# How do you integrate inte^(3x)cos^2xdx using integration by parts?

Jul 22, 2016

$\int {e}^{3 x} {\cos}^{2} x \mathrm{dx} = {e}^{3 x} / 78 \left(9 \cos \left(2 x\right) + 6 \sin \left(2 x\right) + 13\right)$

#### Explanation:

This integral can be easily solved using a consequence of Moivre's identity

$\frac{{e}^{i x} + {e}^{- i x}}{2} = \cos \left(x\right)$
$\frac{{e}^{i x} - {e}^{- i x}}{2 i} = \sin \left(x\right)$

because

${\cos}^{2} x \equiv \frac{{e}^{2 i x} + 2 + {e}^{- 2 i x}}{4}$

then

$\int {e}^{3 x} {\cos}^{2} x \mathrm{dx} \equiv \frac{1}{4} \int \left({e}^{3 x + 2 i x} + 2 {e}^{3 x} + {e}^{3 x - 2 i x}\right) \mathrm{dx}$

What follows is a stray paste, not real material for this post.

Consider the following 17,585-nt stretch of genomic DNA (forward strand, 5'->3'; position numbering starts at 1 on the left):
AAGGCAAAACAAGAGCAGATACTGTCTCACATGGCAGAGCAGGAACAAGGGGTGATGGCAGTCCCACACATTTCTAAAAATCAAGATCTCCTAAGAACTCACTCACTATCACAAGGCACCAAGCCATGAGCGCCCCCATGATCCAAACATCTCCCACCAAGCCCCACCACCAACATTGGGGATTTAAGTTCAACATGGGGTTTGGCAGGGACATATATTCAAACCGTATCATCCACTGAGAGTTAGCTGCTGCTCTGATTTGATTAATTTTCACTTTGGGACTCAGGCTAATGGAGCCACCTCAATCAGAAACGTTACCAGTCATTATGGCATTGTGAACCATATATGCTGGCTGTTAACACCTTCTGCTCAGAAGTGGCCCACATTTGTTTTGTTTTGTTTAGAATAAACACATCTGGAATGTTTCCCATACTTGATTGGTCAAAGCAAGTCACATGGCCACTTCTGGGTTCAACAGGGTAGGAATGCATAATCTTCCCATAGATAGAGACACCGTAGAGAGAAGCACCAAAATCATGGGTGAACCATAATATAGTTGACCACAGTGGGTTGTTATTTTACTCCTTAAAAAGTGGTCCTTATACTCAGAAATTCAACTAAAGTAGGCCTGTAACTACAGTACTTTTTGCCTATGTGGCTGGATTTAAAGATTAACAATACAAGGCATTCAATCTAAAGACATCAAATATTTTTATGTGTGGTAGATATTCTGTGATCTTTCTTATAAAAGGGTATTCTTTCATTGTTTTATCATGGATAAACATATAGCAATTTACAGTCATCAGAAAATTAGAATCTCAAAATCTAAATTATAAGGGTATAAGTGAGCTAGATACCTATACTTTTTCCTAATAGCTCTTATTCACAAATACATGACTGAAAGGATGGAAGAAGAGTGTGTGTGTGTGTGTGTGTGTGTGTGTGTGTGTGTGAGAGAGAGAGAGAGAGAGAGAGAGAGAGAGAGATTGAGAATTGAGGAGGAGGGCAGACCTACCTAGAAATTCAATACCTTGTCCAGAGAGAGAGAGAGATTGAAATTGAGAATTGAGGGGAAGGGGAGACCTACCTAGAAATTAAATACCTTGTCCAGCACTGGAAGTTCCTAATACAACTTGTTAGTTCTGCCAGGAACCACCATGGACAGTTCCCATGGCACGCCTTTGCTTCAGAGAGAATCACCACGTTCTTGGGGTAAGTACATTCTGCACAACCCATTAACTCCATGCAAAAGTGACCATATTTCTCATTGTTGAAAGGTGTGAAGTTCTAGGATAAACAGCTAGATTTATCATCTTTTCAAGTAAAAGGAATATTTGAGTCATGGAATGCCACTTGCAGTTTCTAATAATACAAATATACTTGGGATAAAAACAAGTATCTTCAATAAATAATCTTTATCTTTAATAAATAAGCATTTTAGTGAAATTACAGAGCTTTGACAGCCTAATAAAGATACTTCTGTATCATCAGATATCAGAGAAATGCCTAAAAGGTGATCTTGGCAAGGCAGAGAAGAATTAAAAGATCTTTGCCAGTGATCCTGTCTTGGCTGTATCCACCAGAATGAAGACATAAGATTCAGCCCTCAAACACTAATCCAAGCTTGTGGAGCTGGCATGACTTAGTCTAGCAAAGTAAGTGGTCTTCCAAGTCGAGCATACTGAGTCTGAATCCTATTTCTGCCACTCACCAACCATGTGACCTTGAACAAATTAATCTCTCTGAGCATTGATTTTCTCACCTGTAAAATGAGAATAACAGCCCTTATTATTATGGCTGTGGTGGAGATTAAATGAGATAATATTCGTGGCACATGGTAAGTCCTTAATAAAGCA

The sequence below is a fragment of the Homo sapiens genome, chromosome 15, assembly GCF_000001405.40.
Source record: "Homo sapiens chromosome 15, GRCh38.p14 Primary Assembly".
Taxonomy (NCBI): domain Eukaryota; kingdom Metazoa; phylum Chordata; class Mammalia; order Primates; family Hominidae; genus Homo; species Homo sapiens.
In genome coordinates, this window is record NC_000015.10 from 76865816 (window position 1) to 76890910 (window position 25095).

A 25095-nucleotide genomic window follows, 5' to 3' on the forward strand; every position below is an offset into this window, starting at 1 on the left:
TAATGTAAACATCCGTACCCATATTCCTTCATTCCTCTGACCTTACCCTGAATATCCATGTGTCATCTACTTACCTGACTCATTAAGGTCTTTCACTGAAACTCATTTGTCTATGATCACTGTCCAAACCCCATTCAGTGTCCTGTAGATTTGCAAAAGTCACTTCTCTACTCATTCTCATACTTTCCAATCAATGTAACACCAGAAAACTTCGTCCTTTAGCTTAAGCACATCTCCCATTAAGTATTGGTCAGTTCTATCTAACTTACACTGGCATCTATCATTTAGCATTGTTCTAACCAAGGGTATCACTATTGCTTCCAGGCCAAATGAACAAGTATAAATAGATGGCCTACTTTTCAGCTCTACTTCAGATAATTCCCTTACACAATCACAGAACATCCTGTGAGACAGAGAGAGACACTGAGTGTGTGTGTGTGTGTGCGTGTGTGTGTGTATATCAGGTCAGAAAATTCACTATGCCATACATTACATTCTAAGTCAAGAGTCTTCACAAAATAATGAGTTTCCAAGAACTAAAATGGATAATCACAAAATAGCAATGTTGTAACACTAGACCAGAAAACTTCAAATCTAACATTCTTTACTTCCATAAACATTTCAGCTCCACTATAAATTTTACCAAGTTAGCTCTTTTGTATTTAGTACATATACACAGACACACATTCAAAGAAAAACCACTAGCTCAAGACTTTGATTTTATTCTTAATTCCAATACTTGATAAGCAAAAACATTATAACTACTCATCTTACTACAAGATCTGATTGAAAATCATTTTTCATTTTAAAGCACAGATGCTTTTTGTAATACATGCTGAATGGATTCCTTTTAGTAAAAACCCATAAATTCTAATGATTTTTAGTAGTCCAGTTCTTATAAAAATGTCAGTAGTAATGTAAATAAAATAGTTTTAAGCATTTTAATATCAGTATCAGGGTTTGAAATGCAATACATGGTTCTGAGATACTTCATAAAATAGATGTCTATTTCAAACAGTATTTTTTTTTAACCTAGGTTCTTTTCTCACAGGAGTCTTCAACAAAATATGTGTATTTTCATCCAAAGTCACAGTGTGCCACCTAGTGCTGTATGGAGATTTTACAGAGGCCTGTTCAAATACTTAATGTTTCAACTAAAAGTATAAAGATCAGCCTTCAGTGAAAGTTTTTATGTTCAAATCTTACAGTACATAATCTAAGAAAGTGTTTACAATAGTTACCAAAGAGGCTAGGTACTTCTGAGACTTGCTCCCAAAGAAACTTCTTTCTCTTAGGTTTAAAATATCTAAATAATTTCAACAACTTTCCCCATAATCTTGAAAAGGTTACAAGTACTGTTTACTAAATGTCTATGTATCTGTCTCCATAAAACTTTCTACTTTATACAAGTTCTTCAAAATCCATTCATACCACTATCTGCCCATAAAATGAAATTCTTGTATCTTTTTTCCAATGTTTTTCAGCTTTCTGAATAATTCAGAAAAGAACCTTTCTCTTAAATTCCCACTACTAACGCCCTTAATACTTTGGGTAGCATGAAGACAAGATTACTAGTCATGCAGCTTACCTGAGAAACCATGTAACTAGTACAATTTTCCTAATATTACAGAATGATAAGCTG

$= {e}^{3 x} / 4 \left(\frac{{e}^{2 i x}}{3 + 2 i} + \frac{2}{3} + {e}^{- 2 i x} / \left(3 - 2 i\right)\right)$
$= {e}^{3 x} / 4 \left(\frac{3 - 2 i}{13} {e}^{2 i x} + \frac{2}{3} + \frac{3 + 2 i}{13} {e}^{- 2 i x}\right)$
$= {e}^{3 x} \left(\frac{3}{26} \frac{{e}^{2 i x} + {e}^{- 2 i x}}{2} + \frac{1}{13} \frac{{e}^{2 i x} - {e}^{- 2 i x}}{2 i} + \frac{1}{6}\right)$
$= {e}^{3 x} / 78 \left(9 \cos \left(2 x\right) + 6 \sin \left(2 x\right) + 13\right)$